Bad things are bound to happen to us that we simply cannot understand. Instead of doubting God’s goodness, our reaction (for our own sake) needs to be one of trusting. When we get to the dead-end of our own understanding, we are forced to yield, to trust in God, enabled by His mercy and grace. These verses invite us to trust in God and in His character. Claim them when the lies come calling:



“Trust in the Lord with all your heart and lean not on your own understanding; in all your ways acknowledge Him, and He will make your paths straight.”  (Proverbs 3:5–6 NKJ, emphasis mine)


“But You, O Lord, are a God merciful and gracious, Slow to anger and abundant in lovingkindness and truth.” (Psalm 86:15 NAS)



So, what do you know to be true about God’s character? Think about those qualities and perhaps offer a breath prayer, thanking Him for His lovingkindness toward you.

If you'd like to continue reading along in my book proposal, please SUBSCRIBE to my blog (and nothing else -- I promise). I welcome your thoughts in the comments.

Be blessed...and thanks for reading...

Friday, July 8, 2022

When We Don't Like God's Answers (Book Excerpt Series, Part 1)

Hey Friend,

In 2020, I was one of one hundred writers chosen out of one thousand applicants to participate in the Proverbs 31 Ministries/Compel Book Proposal Boot Camp. Only a few participants' book proposals made their way to book sellers' bookshelves -- mine wasn't one of them, but I still believe in the message God gave me to share.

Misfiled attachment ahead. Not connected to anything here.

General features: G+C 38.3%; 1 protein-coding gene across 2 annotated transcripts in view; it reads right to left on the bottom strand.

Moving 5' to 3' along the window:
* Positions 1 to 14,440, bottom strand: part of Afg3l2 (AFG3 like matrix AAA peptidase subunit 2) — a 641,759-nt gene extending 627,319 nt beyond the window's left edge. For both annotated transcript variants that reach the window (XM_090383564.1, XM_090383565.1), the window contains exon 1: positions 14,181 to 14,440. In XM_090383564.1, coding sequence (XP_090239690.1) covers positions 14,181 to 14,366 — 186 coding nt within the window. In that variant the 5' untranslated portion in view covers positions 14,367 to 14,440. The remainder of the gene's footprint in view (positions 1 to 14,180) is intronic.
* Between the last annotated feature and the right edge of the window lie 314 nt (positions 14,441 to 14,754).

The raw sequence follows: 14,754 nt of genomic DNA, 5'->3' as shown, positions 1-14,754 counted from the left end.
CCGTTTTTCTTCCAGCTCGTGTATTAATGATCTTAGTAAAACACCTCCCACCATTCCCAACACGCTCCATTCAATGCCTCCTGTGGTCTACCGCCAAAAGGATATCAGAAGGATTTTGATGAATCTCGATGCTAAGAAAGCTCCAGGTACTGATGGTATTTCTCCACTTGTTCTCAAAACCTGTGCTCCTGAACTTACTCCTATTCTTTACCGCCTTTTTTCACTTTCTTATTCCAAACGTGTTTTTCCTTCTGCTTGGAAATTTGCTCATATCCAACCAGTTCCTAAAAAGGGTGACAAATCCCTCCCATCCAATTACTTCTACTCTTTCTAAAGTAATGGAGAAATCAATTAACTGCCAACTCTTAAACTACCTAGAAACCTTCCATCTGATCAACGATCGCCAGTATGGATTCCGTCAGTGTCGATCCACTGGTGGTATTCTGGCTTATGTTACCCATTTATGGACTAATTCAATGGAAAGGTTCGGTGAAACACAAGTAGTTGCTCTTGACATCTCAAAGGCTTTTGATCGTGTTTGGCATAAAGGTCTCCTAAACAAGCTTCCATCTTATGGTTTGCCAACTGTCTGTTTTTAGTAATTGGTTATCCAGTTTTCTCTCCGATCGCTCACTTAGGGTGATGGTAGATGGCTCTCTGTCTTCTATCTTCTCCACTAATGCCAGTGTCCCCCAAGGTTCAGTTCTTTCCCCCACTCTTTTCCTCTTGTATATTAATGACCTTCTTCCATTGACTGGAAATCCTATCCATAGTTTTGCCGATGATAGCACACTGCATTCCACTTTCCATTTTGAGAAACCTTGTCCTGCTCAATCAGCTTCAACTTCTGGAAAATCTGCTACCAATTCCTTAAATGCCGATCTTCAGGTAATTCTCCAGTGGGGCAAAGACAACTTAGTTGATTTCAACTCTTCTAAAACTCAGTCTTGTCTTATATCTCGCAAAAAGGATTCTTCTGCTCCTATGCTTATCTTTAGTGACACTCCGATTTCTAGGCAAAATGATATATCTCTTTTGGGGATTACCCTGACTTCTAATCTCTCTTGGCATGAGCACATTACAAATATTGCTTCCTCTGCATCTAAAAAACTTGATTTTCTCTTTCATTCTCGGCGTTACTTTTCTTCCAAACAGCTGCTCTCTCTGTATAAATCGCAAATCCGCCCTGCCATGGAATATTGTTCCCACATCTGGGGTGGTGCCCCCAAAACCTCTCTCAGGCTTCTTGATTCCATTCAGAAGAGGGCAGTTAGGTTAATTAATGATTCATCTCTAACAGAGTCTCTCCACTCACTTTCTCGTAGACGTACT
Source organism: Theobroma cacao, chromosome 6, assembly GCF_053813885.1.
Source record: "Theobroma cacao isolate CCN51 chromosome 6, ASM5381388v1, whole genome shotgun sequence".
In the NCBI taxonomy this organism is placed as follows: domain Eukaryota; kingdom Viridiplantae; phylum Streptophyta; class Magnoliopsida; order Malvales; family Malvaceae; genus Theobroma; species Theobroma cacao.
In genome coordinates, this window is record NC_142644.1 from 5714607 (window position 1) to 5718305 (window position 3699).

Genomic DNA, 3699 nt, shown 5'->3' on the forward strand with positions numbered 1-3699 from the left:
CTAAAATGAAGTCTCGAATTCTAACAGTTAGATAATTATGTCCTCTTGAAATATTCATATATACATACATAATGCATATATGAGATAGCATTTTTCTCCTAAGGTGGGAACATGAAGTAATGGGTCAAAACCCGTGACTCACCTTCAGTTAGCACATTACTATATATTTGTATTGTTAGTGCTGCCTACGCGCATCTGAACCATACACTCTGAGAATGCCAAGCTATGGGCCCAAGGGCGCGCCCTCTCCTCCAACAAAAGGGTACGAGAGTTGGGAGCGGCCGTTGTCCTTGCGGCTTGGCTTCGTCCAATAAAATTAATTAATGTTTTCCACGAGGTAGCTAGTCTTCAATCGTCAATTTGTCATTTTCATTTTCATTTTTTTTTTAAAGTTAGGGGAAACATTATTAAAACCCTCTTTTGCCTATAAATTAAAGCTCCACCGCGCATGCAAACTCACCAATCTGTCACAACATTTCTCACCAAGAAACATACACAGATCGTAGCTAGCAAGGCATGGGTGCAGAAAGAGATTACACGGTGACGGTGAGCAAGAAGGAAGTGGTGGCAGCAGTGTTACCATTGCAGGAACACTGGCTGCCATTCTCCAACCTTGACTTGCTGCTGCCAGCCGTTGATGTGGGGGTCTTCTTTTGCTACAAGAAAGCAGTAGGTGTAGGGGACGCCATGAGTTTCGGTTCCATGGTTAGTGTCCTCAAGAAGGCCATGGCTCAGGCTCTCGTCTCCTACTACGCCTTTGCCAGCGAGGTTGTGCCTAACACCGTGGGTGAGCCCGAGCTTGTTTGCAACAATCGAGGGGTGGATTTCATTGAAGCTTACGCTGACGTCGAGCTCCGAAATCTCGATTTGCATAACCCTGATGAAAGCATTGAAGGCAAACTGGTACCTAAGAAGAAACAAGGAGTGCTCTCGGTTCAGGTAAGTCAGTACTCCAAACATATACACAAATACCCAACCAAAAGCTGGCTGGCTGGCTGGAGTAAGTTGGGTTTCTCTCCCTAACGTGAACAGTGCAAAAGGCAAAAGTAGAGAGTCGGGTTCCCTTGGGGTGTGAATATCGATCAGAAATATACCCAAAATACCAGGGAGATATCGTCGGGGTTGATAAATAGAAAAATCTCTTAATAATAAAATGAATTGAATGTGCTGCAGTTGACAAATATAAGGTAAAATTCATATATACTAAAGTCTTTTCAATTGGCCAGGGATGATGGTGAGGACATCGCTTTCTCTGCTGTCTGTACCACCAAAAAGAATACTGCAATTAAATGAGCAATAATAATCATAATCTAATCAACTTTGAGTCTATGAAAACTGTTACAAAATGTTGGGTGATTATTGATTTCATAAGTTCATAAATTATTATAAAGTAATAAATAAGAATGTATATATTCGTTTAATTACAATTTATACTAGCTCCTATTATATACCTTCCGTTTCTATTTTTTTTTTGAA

I don't want to let my three months of hard work go to waste, and I sincerely desire to provide hope to others caught in the seemingly hopeless snare of pain and suffering. So, I've decided to publish excerpts from my book proposal, here on my blog. The proposed title of my book was/is: How Long, Oh Lord? Does your soul ever beg this question?

What you'll find below is an excerpt from the chapter: When We Don't Like God's Answers. I invite you to tune in for future excerpts, but if you'd like to jump ahead and read more, email me ( and I'll be happy to send you a book overview and three sample chapters from my book proposal.

When We Don't Like God's Answers 

I found it odd that my dear friend would be calling right at dinner time. I better pick this up, my gut told me, it might be urgent. “Bev…(silence)…we’ve lost her,” my friend managed to choke out the words in between fragile sobs. 

I couldn’t process what I was hearing. For over ten years, we’d come together to pray for our prodigals — her daughter, my son. Images of her beautiful pixie of a child swirled in my mind. She was like my second daughter — both her girls were. Giggling girls skipping rope flashed on my memory’s home-movie screen. Elaborate plays with homespun costumes entered, stage-left, into my mind’s eye. These three musketeers, founding members of the Official Rodent Club, gleefully practiced clogging routines on planks of plywood in the garage, and galloped through sprinklers in the sweltering southern summers. I could see her impish grin as she licked her favorite blue-raspberry popsicle, flitting to-and-fro in my family’s back yard. 


“Her friend discovered her body in her apartment,” my friend went on, “after she hadn’t heard from her for a couple of days…. It was a drug overdose.” My heart plummeted to my stomach and I fought the urge to vomit. This couldn’t be happening — we’d prayed earnest, down-on-bended-knee prayers for years and we’d talked about what a testimony it would be when our prodigals turned their hearts away from substitutes, back to the Lord, and wandered down the dusty path of repentance, back home again. This was NOT the answer we’d prayed for!